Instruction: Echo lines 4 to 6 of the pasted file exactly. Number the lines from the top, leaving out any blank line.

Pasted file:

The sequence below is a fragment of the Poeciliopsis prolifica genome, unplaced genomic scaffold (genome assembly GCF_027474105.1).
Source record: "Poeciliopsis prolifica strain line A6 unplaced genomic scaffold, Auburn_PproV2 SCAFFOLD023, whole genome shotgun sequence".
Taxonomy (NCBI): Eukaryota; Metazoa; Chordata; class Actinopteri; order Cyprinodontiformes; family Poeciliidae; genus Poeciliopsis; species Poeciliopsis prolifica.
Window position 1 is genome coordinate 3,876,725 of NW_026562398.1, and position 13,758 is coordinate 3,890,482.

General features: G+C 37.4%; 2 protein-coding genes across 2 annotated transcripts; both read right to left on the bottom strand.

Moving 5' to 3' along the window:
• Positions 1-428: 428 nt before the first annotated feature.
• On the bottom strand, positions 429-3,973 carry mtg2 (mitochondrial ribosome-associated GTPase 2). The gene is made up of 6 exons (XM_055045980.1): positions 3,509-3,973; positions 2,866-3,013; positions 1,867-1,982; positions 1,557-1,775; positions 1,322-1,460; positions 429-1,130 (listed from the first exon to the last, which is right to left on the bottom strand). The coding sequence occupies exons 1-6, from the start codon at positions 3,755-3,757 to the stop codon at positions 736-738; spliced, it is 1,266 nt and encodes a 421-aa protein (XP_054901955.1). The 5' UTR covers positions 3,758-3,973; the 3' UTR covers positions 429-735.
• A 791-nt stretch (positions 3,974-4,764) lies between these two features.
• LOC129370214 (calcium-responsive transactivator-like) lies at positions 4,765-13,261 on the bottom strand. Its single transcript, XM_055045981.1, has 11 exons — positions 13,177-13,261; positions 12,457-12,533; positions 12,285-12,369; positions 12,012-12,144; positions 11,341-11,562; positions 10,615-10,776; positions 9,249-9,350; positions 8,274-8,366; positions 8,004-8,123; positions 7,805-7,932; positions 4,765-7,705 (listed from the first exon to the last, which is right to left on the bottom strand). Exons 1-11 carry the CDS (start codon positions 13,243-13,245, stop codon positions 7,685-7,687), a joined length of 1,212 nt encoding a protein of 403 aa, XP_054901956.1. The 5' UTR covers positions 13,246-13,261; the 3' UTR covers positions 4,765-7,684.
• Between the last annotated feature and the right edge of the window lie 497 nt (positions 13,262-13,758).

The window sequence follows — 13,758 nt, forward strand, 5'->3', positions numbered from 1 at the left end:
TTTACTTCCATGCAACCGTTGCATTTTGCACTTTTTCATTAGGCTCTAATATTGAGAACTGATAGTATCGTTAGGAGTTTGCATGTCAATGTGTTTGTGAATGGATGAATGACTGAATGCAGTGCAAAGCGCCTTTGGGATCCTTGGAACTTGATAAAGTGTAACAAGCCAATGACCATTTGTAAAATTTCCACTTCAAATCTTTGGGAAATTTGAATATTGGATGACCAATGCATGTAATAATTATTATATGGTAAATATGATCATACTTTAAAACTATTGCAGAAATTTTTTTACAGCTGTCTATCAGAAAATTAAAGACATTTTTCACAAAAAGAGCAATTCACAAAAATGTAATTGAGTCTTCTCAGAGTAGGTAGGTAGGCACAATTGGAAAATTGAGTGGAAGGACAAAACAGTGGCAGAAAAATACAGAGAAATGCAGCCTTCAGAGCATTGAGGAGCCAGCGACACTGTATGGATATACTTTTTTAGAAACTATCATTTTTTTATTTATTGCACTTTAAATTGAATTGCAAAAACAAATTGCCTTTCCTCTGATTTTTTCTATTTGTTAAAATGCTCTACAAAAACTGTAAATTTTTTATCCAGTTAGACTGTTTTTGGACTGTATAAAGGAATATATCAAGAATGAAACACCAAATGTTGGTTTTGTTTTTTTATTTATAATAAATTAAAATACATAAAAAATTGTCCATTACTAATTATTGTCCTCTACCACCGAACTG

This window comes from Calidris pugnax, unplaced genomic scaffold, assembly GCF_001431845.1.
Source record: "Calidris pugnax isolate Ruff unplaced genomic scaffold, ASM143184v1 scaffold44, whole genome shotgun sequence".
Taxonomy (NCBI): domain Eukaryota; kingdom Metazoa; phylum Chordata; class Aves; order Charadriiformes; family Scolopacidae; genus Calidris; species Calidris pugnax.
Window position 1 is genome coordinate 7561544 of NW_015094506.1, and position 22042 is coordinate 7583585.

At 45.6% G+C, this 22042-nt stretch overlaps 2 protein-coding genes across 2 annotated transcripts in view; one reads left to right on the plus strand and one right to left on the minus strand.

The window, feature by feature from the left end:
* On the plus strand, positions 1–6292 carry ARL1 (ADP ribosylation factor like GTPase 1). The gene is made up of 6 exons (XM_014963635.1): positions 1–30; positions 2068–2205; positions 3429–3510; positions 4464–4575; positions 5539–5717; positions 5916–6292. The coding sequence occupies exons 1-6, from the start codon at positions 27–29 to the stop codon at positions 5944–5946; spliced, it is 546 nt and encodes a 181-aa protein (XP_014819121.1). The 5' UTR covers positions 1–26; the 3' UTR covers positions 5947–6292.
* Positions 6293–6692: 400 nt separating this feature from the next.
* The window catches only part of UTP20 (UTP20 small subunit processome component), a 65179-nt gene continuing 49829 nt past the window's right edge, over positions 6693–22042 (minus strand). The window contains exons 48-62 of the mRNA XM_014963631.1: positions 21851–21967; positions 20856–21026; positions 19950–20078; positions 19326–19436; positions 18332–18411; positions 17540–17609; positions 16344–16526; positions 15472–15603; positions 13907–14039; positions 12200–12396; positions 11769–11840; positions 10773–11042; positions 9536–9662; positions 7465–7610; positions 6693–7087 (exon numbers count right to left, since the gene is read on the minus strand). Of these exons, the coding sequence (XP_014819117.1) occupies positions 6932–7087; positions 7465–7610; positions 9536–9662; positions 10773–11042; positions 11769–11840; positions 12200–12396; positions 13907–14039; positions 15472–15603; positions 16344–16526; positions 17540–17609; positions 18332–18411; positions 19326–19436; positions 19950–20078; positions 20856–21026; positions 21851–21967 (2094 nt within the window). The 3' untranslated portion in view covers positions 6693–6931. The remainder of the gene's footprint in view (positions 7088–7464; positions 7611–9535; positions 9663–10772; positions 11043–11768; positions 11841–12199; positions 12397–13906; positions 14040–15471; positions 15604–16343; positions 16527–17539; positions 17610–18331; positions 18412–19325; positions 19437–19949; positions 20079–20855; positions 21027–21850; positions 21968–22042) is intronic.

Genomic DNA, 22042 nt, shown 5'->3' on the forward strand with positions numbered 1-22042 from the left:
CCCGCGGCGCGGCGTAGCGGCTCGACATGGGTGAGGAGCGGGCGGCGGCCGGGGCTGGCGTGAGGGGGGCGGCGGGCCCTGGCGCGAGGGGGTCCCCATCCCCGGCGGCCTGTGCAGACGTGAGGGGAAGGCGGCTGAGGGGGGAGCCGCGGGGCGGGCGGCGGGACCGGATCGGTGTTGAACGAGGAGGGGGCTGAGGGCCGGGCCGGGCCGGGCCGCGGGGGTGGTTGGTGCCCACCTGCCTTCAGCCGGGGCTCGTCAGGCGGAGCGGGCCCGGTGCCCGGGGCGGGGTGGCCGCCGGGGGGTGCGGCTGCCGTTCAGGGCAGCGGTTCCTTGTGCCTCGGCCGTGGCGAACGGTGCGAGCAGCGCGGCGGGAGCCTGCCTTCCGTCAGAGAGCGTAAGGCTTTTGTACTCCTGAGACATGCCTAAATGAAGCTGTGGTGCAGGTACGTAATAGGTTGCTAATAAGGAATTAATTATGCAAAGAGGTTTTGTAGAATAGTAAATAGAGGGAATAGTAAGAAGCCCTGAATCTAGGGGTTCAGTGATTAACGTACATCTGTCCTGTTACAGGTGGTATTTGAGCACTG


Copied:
Window position 1 is genome coordinate 3,876,725 of NW_026562398.1, and position 13,758 is coordinate 3,890,482.

General features: G+C 37.4%; 2 protein-coding genes across 2 annotated transcripts; both read right to left on the bottom strand.

Moving 5' to 3' along the window: